Since I wrote a post about birds for my other blog, I thought I would re-run this piece from a few years ago. I know it isn't useful for genealogy, but I also like information that gives me a sense of how my ancestors lived.
SOME WINTER BIRDS OF OKLAHOMA
BY WELLS W. COOKE, 1914
Less has been published about the birds of Oklahoma than about those of any other state in the Union. It seems advisable therefore that a record should be made of the notes made during a seven months' residence there the winter of 1883-4. The center of observations was the town of Caddo, on the M. K. and T. Ry., twenty miles north of Denison, Texas. The country at that time — the Choctaw Nation — was devoted principally to the grazing of beef cattle. Right in the town of Caddo there were a few small cotton and corn fields, but a half mile in any direction brought one to the open range, never as yet overstocked, and scarcely changed from its condition before it was trod by the white man's foot. Much the same could be said about the timber. There were no forests anywhere and no evergreens. The country as a whole was well grassed prairie, but every little 'branch' was fringed with brush, and when enough of these had united to make a permanently flowing stream its banks were lined with a thin fringe of trees, which widened as the stream enlarged until it became a bottomland of tall fine hardwood timber. Such a bottomland existed six miles south of Caddo along the Blue River and many of the observations here recorded were made in this timbered area. It had never been lumbered and the few enormous black walnut logs that had been marketed — logs so large that twelve yoke of oxen were required to haul a single log — had made no impression on the tract as a whole. In fact the conditions, so far as land birds were concerned, were the same as though the country had never been settled — making it all the more desirable that bird notes made at that time should be published for comparison with conditions as they exist today.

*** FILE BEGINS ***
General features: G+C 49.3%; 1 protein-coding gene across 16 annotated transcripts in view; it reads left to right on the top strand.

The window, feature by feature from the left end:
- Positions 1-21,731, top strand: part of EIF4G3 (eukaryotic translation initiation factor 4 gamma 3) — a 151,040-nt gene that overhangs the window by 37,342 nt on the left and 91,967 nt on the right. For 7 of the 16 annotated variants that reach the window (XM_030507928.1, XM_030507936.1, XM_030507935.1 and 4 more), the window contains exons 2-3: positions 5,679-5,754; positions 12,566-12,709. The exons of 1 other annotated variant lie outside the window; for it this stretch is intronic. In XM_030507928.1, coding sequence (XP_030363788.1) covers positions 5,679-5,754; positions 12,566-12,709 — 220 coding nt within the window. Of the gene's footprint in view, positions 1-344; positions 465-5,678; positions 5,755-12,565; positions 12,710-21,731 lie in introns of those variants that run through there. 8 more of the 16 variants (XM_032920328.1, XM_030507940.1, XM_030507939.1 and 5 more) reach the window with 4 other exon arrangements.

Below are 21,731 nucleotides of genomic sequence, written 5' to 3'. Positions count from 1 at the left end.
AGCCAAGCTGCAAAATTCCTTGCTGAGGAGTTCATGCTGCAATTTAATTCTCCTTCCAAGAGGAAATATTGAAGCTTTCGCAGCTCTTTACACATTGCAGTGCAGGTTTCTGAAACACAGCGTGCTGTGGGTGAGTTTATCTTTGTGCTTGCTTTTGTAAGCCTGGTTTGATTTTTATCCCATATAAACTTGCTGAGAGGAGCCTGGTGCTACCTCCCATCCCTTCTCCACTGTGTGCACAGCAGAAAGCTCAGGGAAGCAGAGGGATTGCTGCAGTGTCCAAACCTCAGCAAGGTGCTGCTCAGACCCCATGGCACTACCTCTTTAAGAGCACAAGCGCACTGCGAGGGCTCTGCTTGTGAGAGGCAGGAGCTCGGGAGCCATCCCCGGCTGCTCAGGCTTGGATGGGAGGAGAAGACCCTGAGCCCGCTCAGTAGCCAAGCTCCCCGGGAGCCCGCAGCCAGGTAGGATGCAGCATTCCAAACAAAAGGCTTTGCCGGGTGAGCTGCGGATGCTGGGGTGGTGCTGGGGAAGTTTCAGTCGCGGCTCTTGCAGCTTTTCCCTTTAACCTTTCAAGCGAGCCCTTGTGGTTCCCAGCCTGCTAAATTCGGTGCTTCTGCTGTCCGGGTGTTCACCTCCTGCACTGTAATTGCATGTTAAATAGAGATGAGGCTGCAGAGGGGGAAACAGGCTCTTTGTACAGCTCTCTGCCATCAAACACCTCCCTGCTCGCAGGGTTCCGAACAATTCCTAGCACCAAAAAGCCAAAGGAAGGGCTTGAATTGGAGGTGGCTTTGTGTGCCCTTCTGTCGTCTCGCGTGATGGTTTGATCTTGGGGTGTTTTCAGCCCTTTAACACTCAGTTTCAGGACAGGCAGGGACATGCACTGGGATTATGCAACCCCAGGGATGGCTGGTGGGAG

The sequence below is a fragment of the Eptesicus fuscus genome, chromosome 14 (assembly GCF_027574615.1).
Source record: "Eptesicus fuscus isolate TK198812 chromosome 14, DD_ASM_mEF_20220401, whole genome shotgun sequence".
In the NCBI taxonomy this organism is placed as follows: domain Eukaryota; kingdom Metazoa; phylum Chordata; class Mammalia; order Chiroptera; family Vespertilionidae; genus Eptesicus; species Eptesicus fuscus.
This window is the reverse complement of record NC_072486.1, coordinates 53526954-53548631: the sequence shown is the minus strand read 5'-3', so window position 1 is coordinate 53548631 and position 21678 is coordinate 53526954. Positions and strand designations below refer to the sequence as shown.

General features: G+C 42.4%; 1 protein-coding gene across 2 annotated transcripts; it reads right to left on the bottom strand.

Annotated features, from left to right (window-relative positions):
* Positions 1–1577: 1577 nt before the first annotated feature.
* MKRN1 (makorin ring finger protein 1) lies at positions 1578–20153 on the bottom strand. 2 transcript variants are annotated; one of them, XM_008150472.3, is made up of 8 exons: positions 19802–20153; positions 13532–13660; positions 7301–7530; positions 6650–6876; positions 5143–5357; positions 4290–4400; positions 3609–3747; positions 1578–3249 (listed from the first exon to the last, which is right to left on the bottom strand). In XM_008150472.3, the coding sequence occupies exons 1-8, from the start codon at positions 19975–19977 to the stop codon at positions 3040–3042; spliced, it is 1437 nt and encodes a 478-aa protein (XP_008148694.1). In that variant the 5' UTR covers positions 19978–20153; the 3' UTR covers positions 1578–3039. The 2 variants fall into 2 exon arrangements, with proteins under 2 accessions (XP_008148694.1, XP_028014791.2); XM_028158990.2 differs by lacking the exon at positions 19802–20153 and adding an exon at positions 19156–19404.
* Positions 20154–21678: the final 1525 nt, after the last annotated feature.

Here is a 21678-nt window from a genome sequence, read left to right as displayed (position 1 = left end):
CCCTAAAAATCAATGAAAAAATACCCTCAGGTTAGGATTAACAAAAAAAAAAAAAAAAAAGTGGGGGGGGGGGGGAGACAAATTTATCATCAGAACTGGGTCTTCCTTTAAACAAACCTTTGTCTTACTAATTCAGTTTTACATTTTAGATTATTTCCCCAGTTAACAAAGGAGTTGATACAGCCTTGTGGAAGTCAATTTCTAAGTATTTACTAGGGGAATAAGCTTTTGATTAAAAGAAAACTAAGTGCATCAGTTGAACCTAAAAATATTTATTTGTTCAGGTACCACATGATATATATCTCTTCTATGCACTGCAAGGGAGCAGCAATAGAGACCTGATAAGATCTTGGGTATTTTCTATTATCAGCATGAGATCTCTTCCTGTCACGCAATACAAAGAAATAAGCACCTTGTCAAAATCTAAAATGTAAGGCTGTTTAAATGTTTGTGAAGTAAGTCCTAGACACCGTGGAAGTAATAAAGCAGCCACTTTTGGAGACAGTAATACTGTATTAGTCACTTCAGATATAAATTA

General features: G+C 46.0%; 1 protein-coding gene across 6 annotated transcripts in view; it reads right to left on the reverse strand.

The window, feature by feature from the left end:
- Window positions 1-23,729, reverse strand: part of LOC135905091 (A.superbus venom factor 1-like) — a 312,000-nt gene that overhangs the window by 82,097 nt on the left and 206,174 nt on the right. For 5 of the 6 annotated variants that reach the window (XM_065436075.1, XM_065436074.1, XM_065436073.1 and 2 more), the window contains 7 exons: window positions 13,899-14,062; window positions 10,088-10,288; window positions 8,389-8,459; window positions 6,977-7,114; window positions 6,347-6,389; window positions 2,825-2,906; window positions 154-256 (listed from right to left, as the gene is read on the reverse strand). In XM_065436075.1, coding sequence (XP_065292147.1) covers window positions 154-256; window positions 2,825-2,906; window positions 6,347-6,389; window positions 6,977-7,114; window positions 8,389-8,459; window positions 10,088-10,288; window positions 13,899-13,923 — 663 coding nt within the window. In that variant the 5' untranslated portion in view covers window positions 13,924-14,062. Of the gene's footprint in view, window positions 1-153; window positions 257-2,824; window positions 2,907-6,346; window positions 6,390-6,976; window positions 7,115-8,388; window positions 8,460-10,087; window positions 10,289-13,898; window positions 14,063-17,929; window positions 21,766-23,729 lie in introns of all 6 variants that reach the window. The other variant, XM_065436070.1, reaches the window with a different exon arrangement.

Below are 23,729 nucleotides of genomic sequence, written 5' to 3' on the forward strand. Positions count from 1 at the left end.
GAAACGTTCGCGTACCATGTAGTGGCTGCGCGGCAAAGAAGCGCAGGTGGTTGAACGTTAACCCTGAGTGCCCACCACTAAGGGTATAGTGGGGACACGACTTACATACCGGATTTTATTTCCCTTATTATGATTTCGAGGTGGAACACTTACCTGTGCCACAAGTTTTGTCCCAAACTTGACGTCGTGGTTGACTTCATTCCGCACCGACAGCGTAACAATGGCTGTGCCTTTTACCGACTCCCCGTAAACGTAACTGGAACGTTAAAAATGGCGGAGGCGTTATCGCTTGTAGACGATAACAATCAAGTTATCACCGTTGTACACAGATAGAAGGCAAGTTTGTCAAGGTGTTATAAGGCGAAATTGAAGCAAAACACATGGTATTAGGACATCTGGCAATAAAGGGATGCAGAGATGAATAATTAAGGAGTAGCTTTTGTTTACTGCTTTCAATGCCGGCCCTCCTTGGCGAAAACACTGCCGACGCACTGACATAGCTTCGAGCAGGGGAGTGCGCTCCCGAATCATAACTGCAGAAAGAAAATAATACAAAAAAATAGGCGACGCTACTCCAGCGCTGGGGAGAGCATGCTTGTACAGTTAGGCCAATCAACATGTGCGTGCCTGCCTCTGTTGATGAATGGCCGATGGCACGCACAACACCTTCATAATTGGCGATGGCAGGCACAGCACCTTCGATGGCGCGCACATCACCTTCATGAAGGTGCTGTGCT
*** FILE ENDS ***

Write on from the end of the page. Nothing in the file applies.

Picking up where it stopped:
The writer reached Caddo August 27, 1883 and left there April 8, 1884. Although bird observations were a side issue, yet close watch was kept of the ever shifting bird population, several hundred birds were collected for purposes of identification, while a bird diary extending over more than eighty foolscap pages serves as the basis for the following notes.
Migrating birds were present during the first week of September; Barn Swallows and Nighthawks passed each evening and September 10, Tree and Cliff Swallows with Cowbirds were common in migration. Other duties prevented a visit to the heavy timber of the bottomland during the whole of the fall and the notes to the end of November pertain to a strictly prairie country, but it seems probable that September 14-21 was the height of the fall migration of warblers. September 15, first rain, ending a dry spell that had lasted since the middle of June; September 21, first ducks of the season — a flock of Mallards. Scissor-tailed Flycatchers, Swallows, and Nighthawks continued to drift by the last ten days of September and disappeared early in October. Meanwhile Cowbirds and Mourning Doves had gradually increased until by October 10, the former were in flocks of 100-150 birds, and the latter were at least five times their September numbers. On this last date the first flock of Canada Geese appeared and flocks of Flickers began to pass in migration. October 15, first large flock of Meadowlarks, about 150, drifting southeast; October 20, first flock of Horned Larks; November 3, first flock of Robins.
By November 6 the Brewer's Blackbirds and Purple Crackles which came in late October had increased until they and the Cow- birds were present in multitudes. The first week in November brought the first visitors from the north of the Tree, Song, White- crowned, and Harris's Sparrows, Junco, Myrtle Warbler, and Ruby- crowned Kinglet.